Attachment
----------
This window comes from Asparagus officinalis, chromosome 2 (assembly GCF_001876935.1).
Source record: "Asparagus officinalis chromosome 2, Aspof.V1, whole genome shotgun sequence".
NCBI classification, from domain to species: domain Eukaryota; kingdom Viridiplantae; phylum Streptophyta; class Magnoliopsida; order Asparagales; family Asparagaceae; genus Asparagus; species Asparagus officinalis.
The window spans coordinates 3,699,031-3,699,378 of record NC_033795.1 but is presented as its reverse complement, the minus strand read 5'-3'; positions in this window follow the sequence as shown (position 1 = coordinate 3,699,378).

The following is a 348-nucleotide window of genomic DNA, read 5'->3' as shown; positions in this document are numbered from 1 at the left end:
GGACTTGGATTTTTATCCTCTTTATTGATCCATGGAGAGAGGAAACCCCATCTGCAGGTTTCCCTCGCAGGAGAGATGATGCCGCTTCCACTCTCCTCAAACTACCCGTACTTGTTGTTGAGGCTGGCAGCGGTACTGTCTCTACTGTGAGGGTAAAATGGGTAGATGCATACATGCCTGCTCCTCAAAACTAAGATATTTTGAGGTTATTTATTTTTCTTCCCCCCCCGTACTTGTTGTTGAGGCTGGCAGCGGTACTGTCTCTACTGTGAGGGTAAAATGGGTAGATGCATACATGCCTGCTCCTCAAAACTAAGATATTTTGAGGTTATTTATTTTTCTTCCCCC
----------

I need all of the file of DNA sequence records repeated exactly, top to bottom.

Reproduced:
This window comes from Asparagus officinalis, chromosome 2 (assembly GCF_001876935.1).
Source record: "Asparagus officinalis chromosome 2, Aspof.V1, whole genome shotgun sequence".
NCBI classification, from domain to species: domain Eukaryota; kingdom Viridiplantae; phylum Streptophyta; class Magnoliopsida; order Asparagales; family Asparagaceae; genus Asparagus; species Asparagus officinalis.
The window spans coordinates 3,699,031-3,699,378 of record NC_033795.1 but is presented as its reverse complement, the minus strand read 5'-3'; positions in this window follow the sequence as shown (position 1 = coordinate 3,699,378).

The following is a 348-nucleotide window of genomic DNA, read 5'->3' as shown; positions in this document are numbered from 1 at the left end:
GGACTTGGATTTTTATCCTCTTTATTGATCCATGGAGAGAGGAAACCCCATCTGCAGGTTTCCCTCGCAGGAGAGATGATGCCGCTTCCACTCTCCTCAAACTACCCGTACTTGTTGTTGAGGCTGGCAGCGGTACTGTCTCTACTGTGAGGGTAAAATGGGTAGATGCATACATGCCTGCTCCTCAAAACTAAGATATTTTGAGGTTATTTATTTTTCTTCCCCCCCCGTACTTGTTGTTGAGGCTGGCAGCGGTACTGTCTCTACTGTGAGGGTAAAATGGGTAGATGCATACATGCCTGCTCCTCAAAACTAAGATATTTTGAGGTTATTTATTTTTCTTCCCCC